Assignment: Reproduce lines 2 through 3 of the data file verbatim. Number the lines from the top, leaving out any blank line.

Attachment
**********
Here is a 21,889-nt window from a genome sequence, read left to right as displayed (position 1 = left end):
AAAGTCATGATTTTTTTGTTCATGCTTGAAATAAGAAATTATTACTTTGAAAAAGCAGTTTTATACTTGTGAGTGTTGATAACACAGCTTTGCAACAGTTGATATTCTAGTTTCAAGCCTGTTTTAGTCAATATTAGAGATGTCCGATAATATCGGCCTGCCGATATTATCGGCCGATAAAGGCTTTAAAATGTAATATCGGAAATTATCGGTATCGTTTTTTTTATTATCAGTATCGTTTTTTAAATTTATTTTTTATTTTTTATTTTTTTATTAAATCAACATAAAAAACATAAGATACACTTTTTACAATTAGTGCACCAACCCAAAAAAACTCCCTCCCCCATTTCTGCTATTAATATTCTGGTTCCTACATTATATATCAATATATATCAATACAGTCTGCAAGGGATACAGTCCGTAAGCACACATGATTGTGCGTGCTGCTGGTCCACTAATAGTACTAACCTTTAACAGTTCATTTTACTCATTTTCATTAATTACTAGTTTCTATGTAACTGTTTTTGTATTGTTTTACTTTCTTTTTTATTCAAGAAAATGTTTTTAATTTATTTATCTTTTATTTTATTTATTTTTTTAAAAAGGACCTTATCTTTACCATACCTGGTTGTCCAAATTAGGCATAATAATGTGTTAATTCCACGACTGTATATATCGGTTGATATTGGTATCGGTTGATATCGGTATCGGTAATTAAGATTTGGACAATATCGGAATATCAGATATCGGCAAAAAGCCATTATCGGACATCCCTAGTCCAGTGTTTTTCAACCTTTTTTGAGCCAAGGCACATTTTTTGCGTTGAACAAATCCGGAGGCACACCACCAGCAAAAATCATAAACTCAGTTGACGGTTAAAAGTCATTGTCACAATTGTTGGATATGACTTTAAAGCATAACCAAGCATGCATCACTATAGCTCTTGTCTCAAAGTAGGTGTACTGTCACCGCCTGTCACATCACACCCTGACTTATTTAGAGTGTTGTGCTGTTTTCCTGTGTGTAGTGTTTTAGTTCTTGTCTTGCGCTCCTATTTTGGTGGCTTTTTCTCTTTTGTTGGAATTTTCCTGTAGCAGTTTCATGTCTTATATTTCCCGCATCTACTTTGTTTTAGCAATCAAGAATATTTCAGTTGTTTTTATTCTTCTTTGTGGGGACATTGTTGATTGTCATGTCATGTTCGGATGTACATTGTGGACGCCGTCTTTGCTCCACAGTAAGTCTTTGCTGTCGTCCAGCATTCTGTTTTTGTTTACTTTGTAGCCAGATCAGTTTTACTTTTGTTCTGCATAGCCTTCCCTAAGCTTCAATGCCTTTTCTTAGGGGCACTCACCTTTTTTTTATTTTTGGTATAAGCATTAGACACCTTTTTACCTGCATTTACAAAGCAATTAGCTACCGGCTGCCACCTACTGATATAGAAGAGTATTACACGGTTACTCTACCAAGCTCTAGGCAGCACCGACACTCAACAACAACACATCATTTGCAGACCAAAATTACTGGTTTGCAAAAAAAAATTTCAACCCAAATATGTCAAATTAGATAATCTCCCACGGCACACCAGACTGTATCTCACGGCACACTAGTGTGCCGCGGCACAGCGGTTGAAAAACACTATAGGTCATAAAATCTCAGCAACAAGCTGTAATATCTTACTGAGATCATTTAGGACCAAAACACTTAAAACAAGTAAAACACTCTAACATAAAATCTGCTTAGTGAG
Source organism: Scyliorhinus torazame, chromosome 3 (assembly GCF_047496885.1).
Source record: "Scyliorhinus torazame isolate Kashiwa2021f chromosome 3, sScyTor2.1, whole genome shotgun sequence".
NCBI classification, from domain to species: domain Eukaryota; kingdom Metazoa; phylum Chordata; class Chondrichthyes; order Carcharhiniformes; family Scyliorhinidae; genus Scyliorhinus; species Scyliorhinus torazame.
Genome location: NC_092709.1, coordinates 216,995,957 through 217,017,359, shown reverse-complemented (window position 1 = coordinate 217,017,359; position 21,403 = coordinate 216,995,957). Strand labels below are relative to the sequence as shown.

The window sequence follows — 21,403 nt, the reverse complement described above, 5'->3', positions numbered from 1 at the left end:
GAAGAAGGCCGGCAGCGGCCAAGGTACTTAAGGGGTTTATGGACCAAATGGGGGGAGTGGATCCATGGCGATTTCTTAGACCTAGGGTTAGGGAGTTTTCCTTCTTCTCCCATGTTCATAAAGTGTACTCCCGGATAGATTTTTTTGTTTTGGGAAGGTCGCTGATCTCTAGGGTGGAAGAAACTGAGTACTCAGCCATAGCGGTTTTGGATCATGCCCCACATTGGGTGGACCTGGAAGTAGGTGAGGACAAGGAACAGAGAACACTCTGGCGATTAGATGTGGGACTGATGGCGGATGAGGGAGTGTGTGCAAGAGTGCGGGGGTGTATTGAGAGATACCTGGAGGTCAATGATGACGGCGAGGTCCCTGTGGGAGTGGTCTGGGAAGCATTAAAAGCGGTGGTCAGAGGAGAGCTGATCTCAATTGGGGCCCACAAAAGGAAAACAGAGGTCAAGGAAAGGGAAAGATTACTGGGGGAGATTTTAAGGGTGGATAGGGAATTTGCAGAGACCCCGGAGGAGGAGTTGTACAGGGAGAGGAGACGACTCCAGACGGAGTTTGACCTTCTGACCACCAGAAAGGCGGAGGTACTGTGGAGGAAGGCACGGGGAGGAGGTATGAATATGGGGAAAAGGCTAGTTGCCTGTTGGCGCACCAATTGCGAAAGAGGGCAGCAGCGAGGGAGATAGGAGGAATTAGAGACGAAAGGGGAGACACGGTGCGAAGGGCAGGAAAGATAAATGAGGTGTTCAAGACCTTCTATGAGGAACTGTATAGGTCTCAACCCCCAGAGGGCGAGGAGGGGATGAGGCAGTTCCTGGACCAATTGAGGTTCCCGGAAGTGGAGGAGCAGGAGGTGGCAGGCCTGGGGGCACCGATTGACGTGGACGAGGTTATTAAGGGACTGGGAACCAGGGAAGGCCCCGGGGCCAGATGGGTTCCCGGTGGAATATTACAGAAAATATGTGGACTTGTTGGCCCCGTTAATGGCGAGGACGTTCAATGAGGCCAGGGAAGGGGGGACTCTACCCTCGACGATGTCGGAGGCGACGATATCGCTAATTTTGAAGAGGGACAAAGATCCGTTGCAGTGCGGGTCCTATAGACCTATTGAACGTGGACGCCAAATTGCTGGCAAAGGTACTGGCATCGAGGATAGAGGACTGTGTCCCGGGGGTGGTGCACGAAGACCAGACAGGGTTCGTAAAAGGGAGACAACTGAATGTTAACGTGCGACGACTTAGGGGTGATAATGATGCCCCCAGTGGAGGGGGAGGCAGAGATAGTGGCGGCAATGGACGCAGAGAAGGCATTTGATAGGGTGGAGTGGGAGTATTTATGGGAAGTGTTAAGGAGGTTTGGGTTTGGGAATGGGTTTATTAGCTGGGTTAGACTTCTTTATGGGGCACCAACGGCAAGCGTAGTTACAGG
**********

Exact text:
AAAGTCATGATTTTTTTGTTCATGCTTGAAATAAGAAATTATTACTTTGAAAAAGCAGTTTTATACTTGTGAGTGTTGATAACACAGCTTTGCAACAGTTGATATTCTAGTTTCAAGCCTGTTTTAGTCAATATTAGAGATGTCCGATAATATCGGCCTGCCGATATTATCGGCCGATAAAGGCTTTAAAATGTAATATCGGAAATTATCGGTATCGTTTTTTTTATTATCAGTATCGTTTTTTAAATTTATTTTTTATTTTTTATTTTTTTATTAAATCAACATAAAAAACATAAGATACACTTTTTACAATTAGTGCACCAACCCAAAAAAACTCCCTCCCCCATTTCTGCTATTAATATTCTGGTTCCTACATTATATATCAATATATATCAATACAGTCTGCAAGGGATACAGTCCGTAAGCACACATGATTGTGCGTGCTGCTGGTCCACTAATAGTACTAACCTTTAACAGTTCATTTTACTCATTTTCATTAATTACTAGTTTCTATGTAACTGTTTTTGTATTGTTTTACTTTCTTTTTTATTCAAGAAAATGTTTTTAATTTATTTATCTTTTATTTTATTTATTTTTTTAAAAAGGACCTTATCTTTACCATACCTGGTTGTCCAAATTAGGCATAATAATGTGTTAATTCCACGACTGTATATATCGGTTGATATTGGTATCGGTTGATATCGGTATCGGTAATTAAGATTTGGACAATATCGGAATATCAGATATCGGCAAAAAGCCATTATCGGACATCCCTAGTCCAGTGTTTTTCAACCTTTTTTGAGCCAAGGCACATTTTTTGCGTTGAACAAATCCGGAGGCACACCACCAGCAAAAATCATAAACTCAGTTGACGGTTAAAAGTCATTGTCACAATTGTTGGATATGACTTTAAAGCATAACCAAGCATGCATCACTATAGCTCTTGTCTCAAAGTAGGTGTACTGTCACCGCCTGTCACATCACACCCTGACTTATTTAGAGTGTTGTGCTGTTTTCCTGTGTGTAGTGTTTTAGTTCTTGTCTTGCGCTCCTATTTTGGTGGCTTTTTCTCTTTTGTTGGAATTTTCCTGTAGCAGTTTCATGTCTTATATTTCCCGCATCTACTTTGTTTTAGCAATCAAGAATATTTCAGTTGTTTTTATTCTTCTTTGTGGGGACATTGTTGATTGTCATGTCATGTTCGGATGTACATTGTGGACGCCGTCTTTGCTCCACAGTAAGTCTTTGCTGTCGTCCAGCATTCTGTTTTTGTTTACTTTGTAGCCAGATCAGTTTTACTTTTGTTCTGCATAGCCTTCCCTAAGCTTCAATGCCTTTTCTTAGGGGCACTCACCTTTTTTTTATTTTTGGTATAAGCATTAGACACCTTTTTACCTGCATTTACAAAGCAATTAGCTACCGGCTGCCACCTACTGATATAGAAGAGTATTACACGGTTACTCTACCAAGCTCTAGGCAGCACCGACACTCAACAACAACACATCATTTGCAGACCAAAATTACTGGTTTGCAAAAAAAAATTTCAACCCAAATATGTCAAATTAGATAATCTCCCACGGCACACCAGACTGTATCTCACGGCACACTAGTGTGCCGCGGCACAGCGGTTGAAAAACACTATAGGTCATAAAATCTCAGCAACAAGCTGTAATATCTTACTGAGATCATTTAGGACCAAAACACTTAAAACAAGTAAAACACTCTAACATAAAATCTGCTTAGTGAG
Source organism: Scyliorhinus torazame, chromosome 3 (assembly GCF_047496885.1).